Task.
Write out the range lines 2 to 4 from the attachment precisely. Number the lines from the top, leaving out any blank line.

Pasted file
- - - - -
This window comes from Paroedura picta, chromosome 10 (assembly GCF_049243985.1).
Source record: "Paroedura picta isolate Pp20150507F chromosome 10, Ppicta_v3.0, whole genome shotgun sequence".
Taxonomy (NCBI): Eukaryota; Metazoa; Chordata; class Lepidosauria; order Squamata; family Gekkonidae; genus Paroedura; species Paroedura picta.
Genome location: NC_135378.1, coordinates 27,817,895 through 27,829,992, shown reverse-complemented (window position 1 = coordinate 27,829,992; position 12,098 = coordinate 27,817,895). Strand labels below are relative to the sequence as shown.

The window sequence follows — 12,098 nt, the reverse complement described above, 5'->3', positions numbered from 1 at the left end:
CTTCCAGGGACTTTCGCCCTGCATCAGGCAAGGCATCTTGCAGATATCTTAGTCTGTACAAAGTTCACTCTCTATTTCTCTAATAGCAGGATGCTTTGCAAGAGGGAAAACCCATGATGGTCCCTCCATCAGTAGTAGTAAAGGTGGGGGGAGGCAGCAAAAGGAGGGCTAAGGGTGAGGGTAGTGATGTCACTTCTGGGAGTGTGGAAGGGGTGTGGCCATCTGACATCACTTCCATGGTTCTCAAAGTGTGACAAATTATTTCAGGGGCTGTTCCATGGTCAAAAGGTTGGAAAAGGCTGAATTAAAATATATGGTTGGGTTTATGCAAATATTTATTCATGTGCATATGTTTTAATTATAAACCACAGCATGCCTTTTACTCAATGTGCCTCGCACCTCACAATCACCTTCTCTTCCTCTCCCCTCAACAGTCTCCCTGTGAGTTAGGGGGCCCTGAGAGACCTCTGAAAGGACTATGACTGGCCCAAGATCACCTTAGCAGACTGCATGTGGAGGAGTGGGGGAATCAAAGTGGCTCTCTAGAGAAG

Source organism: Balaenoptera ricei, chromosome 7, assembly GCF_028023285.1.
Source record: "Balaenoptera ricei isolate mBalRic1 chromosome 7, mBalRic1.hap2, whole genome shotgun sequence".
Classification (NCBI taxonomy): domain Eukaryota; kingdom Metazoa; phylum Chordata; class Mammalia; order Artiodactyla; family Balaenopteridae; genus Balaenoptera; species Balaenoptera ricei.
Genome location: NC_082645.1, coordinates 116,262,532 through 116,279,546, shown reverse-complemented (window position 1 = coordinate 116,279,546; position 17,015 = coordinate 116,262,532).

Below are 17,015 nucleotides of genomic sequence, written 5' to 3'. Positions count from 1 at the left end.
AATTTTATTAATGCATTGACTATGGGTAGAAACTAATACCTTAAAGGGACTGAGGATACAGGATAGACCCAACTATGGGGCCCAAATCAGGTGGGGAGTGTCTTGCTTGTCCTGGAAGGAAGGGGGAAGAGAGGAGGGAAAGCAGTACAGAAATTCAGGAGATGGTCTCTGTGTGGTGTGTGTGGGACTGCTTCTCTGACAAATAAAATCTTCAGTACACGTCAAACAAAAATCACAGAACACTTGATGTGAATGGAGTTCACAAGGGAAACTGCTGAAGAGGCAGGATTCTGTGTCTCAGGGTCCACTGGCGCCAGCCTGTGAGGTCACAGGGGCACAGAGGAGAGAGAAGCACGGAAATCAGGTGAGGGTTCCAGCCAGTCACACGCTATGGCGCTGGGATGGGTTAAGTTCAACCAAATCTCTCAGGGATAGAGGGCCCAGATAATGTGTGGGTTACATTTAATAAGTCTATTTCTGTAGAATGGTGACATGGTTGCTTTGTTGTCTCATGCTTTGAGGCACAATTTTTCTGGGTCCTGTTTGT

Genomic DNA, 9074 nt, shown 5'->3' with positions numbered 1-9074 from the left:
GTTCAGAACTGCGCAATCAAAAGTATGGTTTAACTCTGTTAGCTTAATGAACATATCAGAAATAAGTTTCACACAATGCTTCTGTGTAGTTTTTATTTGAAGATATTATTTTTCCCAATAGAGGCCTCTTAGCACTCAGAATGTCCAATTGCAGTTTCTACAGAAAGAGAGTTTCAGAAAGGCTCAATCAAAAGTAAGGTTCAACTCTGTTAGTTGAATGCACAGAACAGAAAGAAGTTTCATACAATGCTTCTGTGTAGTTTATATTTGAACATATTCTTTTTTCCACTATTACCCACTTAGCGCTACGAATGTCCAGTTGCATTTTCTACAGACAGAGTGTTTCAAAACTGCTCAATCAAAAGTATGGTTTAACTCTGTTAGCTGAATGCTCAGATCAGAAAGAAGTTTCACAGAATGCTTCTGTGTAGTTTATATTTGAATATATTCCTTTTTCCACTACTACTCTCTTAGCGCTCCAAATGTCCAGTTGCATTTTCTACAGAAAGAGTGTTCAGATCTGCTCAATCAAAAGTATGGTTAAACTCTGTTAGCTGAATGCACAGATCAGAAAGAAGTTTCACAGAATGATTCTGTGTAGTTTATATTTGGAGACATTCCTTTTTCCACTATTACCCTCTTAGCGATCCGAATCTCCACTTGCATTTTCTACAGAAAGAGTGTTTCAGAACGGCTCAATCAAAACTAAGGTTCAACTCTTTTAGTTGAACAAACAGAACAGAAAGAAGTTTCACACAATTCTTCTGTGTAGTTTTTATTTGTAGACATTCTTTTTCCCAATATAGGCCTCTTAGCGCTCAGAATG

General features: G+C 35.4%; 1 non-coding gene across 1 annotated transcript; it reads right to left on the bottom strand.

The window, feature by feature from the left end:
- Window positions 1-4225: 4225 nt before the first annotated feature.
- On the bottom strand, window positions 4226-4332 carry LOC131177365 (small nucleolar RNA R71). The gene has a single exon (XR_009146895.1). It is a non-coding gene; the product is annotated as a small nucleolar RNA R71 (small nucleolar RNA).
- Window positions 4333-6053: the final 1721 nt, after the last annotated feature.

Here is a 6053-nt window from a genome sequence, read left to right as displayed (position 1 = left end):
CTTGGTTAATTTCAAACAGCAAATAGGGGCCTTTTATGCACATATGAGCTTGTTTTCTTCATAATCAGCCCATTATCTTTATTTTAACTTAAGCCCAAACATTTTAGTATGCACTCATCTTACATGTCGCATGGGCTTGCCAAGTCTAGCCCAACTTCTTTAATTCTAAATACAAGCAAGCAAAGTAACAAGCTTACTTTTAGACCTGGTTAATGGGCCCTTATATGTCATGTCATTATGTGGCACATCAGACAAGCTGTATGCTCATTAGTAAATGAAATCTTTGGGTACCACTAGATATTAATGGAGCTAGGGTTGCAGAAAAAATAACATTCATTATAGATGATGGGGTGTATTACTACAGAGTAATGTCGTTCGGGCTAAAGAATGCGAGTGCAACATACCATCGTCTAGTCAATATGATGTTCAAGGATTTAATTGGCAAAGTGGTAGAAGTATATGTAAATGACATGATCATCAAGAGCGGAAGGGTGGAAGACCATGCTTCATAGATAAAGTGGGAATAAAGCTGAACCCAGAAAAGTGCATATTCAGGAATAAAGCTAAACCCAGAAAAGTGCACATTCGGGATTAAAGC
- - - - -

Source record: "Paroedura picta isolate Pp20150507F chromosome 10, Ppicta_v3.0, whole genome shotgun sequence".
Taxonomy (NCBI): Eukaryota; Metazoa; Chordata; class Lepidosauria; order Squamata; family Gekkonidae; genus Paroedura; species Paroedura picta.
Genome location: NC_135378.1, coordinates 27,817,895 through 27,829,992, shown reverse-complemented (window position 1 = coordinate 27,829,992; position 12,098 = coordinate 27,817,895). Strand labels below are relative to the sequence as shown.